Yellow you can get from Turmeric, use 2 tbsp per quart of water, bring to a boil and stir until the turmeric is all dissolved, then add the already hard boiled eggs. Mine did not get as yellow as I have seen this get. But I had tried to make them blue before, using red cabbage (it’s supposed to work) the color however was rather disappointing, more of a very faint barely visible pale sky blue, even after a looooong time in the brew, no real color and no more patience, and off into the yellow they went. Since they were already hard boiled and I did not want them to become, I don’t know, dusty and dry, I made the whole thing less hot and that combined with the faint blue made them a nice juicy yellow with a hint of green. very spring-like 🙂


Red Beets = Dusty Rose/Pinkish Color (on the left)


This one was a tad unsatisfying. You know how beets stain everything staring with your hands, the cutting board and the kitchen back splash if you drop them? Well, I expected a bit more from this one… Instead of boiling the chopped beets in water, I decided that beet juice would be a fantastic substitute, but after 5 hours in the fridge, the eggs still only had a dusty rose color.


The great thing about any of these natural colors is, that even if the egg cracks or the white takes on the color you dyed the egg, it’s perfectly fine to eat, since all the dyes are food material. Egg shells are porous and I am always concerned about the bright chemical colored eggs, and just how much of that might have gotten into the egg?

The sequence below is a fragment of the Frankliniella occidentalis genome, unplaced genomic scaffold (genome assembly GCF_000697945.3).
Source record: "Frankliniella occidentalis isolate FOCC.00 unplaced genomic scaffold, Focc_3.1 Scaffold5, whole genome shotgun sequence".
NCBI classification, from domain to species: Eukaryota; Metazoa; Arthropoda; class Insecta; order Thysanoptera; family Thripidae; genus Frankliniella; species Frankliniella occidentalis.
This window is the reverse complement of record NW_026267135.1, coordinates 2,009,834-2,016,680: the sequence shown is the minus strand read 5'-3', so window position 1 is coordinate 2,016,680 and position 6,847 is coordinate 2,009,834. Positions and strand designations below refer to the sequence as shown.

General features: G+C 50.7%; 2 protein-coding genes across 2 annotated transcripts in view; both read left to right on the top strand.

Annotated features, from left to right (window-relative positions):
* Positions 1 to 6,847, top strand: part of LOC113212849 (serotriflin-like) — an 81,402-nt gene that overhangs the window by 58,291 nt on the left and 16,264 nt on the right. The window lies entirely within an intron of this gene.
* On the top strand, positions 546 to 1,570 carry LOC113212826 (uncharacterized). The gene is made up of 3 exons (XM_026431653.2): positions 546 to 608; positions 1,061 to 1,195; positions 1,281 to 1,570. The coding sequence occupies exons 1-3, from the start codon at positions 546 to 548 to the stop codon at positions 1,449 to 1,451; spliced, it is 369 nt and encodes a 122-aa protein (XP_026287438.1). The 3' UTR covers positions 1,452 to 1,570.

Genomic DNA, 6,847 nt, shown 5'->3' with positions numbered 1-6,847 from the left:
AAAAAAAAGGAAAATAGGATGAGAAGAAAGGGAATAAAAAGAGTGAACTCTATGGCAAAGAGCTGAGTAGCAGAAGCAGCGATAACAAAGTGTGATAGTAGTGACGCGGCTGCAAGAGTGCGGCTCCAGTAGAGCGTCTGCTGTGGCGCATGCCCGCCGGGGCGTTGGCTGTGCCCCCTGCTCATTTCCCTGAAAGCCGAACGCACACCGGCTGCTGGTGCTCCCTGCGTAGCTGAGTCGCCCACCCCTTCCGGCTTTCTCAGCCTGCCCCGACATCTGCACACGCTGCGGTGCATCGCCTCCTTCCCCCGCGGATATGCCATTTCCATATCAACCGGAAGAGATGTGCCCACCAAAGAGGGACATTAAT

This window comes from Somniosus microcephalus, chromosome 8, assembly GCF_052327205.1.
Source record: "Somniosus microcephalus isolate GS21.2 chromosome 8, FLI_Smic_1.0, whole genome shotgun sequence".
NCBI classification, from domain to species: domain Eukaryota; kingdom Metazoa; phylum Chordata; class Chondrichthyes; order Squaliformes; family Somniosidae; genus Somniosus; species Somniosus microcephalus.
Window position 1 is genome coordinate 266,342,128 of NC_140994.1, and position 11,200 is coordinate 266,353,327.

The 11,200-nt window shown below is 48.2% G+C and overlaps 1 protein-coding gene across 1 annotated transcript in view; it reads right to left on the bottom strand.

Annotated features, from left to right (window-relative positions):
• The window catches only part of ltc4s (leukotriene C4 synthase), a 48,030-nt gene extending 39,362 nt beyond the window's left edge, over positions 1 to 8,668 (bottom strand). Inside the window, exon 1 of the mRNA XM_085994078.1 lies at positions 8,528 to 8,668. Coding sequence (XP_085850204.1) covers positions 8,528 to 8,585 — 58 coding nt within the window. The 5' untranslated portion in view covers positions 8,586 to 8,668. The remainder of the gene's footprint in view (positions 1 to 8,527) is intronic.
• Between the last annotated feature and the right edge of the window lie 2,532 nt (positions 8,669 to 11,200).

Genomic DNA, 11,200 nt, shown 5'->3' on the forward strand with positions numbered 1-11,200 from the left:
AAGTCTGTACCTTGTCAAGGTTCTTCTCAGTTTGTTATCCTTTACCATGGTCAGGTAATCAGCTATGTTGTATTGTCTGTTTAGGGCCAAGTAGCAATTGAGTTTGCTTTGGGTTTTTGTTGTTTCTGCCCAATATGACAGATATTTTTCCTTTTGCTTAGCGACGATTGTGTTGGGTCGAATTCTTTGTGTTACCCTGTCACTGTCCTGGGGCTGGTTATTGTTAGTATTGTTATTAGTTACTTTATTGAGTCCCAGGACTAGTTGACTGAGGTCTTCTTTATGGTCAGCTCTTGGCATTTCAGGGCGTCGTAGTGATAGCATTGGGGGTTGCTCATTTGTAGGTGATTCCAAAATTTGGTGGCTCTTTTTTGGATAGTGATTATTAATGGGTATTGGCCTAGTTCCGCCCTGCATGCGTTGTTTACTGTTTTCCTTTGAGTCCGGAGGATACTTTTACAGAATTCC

Overall I’d say onion skins give the most vibrant color and the best contrast. The turmeric would have been brighter yellow, had I either boiled the eggs in it ( I might try that next year) or at least had the ‘soup’ real hot to start. I might try the red cabbage again  too,  even if it is mainly because I don’t like being defeated, by cabbage. Maybe if I let the stuff sit overnight…


Copyright © 2012 Simple Healthy Homemade. All rights reserved

Tomato Kale and Cheese Omelette


Not much words, just quick food 🙂

For those mornings, or lunch time, when there is not much time, but you are hugely HUNGRY, (or you will be hungry later if you don’t knock something out quickly and run), and there is no time to make a big production.

You need:

  • a handful of grape tomatoes, cut in half
  • a scant cup cooked kale with garlic
  • 1 egg
  • 3/4 cup egg whites
  • 1″x 3″ pc of cheese, (the size of a pack of gum) I think I used asiago, but anything that melts would work
  • freshly ground black pepper and salt to taste


How to make it happen

  1. Heat a small amount of oil in a skillet
  2. Scramble the egg with the egg whites and pour into the heated skillet.
  3. Add the cooked kale, the tomatoes and add the chopped cheese over top, cover with a lid and cook until the top of the eggs are set and the cheese is melted. (About 3 minutes)
  4. Grind some black pepper over your omelette and serve


Copyright © 2012 Simple Healthy Homemade. All rights reserved

Mango Cheesecake


All Mangoes are not created equal.

What I am trying to get at here is, this is a very seasonal dish, not all mangoes will be up for the task at hand, and the kind you need for this cheesecake are not always readily available. First, the common grocery store variety, you know the big green and red ones are NOT going to work. I know. I speak from experience, I had to find out the hard way, as I happily agreed to bring a cheesecake to a good friend’s birthday party. Even blending cannot get rid of the stringy fibers inside that fruit and unless you’re a cat and you don’t mind getting hair between your teeth or you like getting hairballs…(And juuust on the off chance that you are, I bet your dinner guests might not )